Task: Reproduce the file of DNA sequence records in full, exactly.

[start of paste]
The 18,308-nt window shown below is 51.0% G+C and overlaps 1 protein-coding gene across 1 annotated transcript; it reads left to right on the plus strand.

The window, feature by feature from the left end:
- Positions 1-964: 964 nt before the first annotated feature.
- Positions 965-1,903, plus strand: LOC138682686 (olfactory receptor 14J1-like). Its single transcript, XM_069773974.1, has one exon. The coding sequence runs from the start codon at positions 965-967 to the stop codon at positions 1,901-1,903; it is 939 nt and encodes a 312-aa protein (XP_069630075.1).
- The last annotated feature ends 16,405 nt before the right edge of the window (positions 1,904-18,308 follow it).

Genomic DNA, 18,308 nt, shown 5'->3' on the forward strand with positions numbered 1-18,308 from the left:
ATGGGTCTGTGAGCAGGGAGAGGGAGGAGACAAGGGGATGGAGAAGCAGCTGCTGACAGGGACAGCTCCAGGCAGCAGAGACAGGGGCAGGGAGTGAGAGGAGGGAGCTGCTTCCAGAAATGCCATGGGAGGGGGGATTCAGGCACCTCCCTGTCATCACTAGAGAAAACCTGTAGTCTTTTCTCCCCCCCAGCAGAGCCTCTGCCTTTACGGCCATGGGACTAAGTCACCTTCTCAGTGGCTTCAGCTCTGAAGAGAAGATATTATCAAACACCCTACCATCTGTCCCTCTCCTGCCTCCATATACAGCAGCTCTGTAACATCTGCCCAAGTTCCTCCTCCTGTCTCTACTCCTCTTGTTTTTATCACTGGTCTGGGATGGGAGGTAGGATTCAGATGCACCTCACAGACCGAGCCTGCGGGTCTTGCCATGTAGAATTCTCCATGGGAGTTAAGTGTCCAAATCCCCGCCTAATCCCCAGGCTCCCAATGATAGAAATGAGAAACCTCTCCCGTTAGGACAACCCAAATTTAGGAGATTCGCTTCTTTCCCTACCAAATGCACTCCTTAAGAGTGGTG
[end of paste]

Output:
The 18,308-nt window shown below is 51.0% G+C and overlaps 1 protein-coding gene across 1 annotated transcript; it reads left to right on the plus strand.

The window, feature by feature from the left end:
- Positions 1-964: 964 nt before the first annotated feature.
- Positions 965-1,903, plus strand: LOC138682686 (olfactory receptor 14J1-like). Its single transcript, XM_069773974.1, has one exon. The coding sequence runs from the start codon at positions 965-967 to the stop codon at positions 1,901-1,903; it is 939 nt and encodes a 312-aa protein (XP_069630075.1).
- The last annotated feature ends 16,405 nt before the right edge of the window (positions 1,904-18,308 follow it).

Genomic DNA, 18,308 nt, shown 5'->3' on the forward strand with positions numbered 1-18,308 from the left:
ATGGGTCTGTGAGCAGGGAGAGGGAGGAGACAAGGGGATGGAGAAGCAGCTGCTGACAGGGACAGCTCCAGGCAGCAGAGACAGGGGCAGGGAGTGAGAGGAGGGAGCTGCTTCCAGAAATGCCATGGGAGGGGGGATTCAGGCACCTCCCTGTCATCACTAGAGAAAACCTGTAGTCTTTTCTCCCCCCCAGCAGAGCCTCTGCCTTTACGGCCATGGGACTAAGTCACCTTCTCAGTGGCTTCAGCTCTGAAGAGAAGATATTATCAAACACCCTACCATCTGTCCCTCTCCTGCCTCCATATACAGCAGCTCTGTAACATCTGCCCAAGTTCCTCCTCCTGTCTCTACTCCTCTTGTTTTTATCACTGGTCTGGGATGGGAGGTAGGATTCAGATGCACCTCACAGACCGAGCCTGCGGGTCTTGCCATGTAGAATTCTCCATGGGAGTTAAGTGTCCAAATCCCCGCCTAATCCCCAGGCTCCCAATGATAGAAATGAGAAACCTCTCCCGTTAGGACAACCCAAATTTAGGAGATTCGCTTCTTTCCCTACCAAATGCACTCCTTAAGAGTGGTG